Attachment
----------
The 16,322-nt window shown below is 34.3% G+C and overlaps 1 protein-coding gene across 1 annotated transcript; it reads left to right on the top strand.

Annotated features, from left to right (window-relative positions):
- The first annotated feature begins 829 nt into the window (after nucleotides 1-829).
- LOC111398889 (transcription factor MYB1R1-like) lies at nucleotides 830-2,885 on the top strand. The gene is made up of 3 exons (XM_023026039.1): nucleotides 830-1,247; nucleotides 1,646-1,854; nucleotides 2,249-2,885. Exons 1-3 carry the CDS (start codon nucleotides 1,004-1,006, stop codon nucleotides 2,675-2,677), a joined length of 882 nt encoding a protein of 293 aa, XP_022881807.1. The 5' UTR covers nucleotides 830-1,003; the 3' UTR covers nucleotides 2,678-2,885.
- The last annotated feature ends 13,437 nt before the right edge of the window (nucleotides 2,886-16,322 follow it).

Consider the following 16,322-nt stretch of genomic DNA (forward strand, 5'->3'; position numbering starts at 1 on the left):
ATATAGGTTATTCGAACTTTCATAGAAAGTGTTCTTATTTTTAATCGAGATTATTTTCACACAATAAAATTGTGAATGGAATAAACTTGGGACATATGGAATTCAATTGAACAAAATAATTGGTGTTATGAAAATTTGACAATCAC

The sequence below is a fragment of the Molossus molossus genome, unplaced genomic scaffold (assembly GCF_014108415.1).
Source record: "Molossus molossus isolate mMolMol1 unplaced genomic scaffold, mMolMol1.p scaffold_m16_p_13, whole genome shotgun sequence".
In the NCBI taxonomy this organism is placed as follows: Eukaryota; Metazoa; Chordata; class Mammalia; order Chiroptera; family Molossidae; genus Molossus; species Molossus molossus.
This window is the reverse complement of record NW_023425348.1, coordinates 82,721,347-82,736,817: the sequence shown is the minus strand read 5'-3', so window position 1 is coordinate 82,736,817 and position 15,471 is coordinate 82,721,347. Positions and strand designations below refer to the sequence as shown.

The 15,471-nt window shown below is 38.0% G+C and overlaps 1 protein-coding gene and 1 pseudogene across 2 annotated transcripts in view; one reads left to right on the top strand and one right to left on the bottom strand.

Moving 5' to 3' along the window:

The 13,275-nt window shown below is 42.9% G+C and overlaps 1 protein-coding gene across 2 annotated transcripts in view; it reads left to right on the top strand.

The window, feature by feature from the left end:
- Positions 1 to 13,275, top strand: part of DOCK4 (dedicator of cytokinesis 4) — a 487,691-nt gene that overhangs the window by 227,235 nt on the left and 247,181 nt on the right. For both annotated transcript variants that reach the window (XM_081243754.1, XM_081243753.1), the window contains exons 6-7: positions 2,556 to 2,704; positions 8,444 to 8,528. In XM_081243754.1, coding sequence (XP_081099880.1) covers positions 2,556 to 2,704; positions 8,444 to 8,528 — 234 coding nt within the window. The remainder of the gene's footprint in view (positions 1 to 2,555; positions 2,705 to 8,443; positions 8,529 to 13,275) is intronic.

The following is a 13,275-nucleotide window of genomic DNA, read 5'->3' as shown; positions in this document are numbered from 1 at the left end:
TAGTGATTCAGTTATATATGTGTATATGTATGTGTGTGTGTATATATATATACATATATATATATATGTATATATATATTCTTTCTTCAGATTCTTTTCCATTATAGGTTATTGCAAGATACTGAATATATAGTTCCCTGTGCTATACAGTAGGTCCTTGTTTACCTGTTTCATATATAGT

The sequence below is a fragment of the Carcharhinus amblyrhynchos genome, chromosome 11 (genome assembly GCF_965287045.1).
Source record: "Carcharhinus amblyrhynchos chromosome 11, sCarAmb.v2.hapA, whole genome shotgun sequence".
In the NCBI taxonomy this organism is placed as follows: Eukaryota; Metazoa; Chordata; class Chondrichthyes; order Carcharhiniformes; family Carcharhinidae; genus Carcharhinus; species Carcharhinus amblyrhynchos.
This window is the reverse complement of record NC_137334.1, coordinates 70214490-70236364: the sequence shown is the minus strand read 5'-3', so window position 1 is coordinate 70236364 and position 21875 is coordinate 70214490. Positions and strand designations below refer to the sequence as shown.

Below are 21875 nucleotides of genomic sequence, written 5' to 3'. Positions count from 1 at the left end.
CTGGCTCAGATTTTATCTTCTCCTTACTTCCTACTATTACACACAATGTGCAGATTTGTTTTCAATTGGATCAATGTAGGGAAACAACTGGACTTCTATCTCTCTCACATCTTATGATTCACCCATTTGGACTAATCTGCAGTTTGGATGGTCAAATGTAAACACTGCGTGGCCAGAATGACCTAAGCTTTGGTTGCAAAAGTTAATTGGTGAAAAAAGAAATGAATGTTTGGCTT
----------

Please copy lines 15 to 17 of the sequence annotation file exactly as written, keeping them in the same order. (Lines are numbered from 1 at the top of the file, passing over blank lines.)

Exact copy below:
The window, feature by feature from the left end:
- Positions 1 to 13,275, top strand: part of DOCK4 (dedicator of cytokinesis 4) — a 487,691-nt gene that overhangs the window by 227,235 nt on the left and 247,181 nt on the right. For both annotated transcript variants that reach the window (XM_081243754.1, XM_081243753.1), the window contains exons 6-7: positions 2,556 to 2,704; positions 8,444 to 8,528. In XM_081243754.1, coding sequence (XP_081099880.1) covers positions 2,556 to 2,704; positions 8,444 to 8,528 — 234 coding nt within the window. The remainder of the gene's footprint in view (positions 1 to 2,555; positions 2,705 to 8,443; positions 8,529 to 13,275) is intronic.

The following is a 13,275-nucleotide window of genomic DNA, read 5'->3' as shown; positions in this document are numbered from 1 at the left end: